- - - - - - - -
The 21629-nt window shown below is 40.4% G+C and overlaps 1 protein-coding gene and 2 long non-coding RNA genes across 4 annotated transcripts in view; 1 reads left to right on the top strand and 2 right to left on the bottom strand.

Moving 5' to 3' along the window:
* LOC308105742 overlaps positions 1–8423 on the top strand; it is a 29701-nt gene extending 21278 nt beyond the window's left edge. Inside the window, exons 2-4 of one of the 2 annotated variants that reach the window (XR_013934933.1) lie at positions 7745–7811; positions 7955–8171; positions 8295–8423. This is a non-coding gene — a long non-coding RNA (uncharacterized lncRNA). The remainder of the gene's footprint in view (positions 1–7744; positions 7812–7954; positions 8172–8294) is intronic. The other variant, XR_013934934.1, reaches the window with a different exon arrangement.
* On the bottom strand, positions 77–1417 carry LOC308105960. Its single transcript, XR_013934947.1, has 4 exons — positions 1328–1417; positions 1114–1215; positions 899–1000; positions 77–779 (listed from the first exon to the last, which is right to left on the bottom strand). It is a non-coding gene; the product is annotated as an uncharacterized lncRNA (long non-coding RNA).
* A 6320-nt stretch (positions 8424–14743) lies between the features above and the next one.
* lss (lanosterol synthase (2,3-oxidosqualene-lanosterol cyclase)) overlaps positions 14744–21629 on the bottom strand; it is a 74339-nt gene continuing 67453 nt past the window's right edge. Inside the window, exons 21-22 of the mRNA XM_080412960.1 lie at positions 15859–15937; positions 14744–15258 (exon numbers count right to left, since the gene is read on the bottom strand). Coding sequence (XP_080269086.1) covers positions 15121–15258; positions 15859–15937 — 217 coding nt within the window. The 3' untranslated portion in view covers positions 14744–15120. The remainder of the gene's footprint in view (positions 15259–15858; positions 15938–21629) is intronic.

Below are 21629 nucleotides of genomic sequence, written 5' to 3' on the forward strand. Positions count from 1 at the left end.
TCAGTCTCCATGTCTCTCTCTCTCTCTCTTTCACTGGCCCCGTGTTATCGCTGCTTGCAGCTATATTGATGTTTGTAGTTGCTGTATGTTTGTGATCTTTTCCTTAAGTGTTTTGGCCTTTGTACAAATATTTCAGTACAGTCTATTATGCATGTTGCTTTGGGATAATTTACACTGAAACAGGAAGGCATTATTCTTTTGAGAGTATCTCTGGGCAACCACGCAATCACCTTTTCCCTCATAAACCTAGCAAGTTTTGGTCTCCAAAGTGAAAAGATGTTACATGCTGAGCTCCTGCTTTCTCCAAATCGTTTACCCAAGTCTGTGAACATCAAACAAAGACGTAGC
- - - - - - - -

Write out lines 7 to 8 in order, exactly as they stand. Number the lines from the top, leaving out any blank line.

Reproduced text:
Below are 21629 nucleotides of genomic sequence, written 5' to 3' on the forward strand. Positions count from 1 at the left end.
TCAGTCTCCATGTCTCTCTCTCTCTCTCTTTCACTGGCCCCGTGTTATCGCTGCTTGCAGCTATATTGATGTTTGTAGTTGCTGTATGTTTGTGATCTTTTCCTTAAGTGTTTTGGCCTTTGTACAAATATTTCAGTACAGTCTATTATGCATGTTGCTTTGGGATAATTTACACTGAAACAGGAAGGCATTATTCTTTTGAGAGTATCTCTGGGCAACCACGCAATCACCTTTTCCCTCATAAACCTAGCAAGTTTTGGTCTCCAAAGTGAAAAGATGTTACATGCTGAGCTCCTGCTTTCTCCAAATCGTTTACCCAAGTCTGTGAACATCAAACAAAGACGTAGC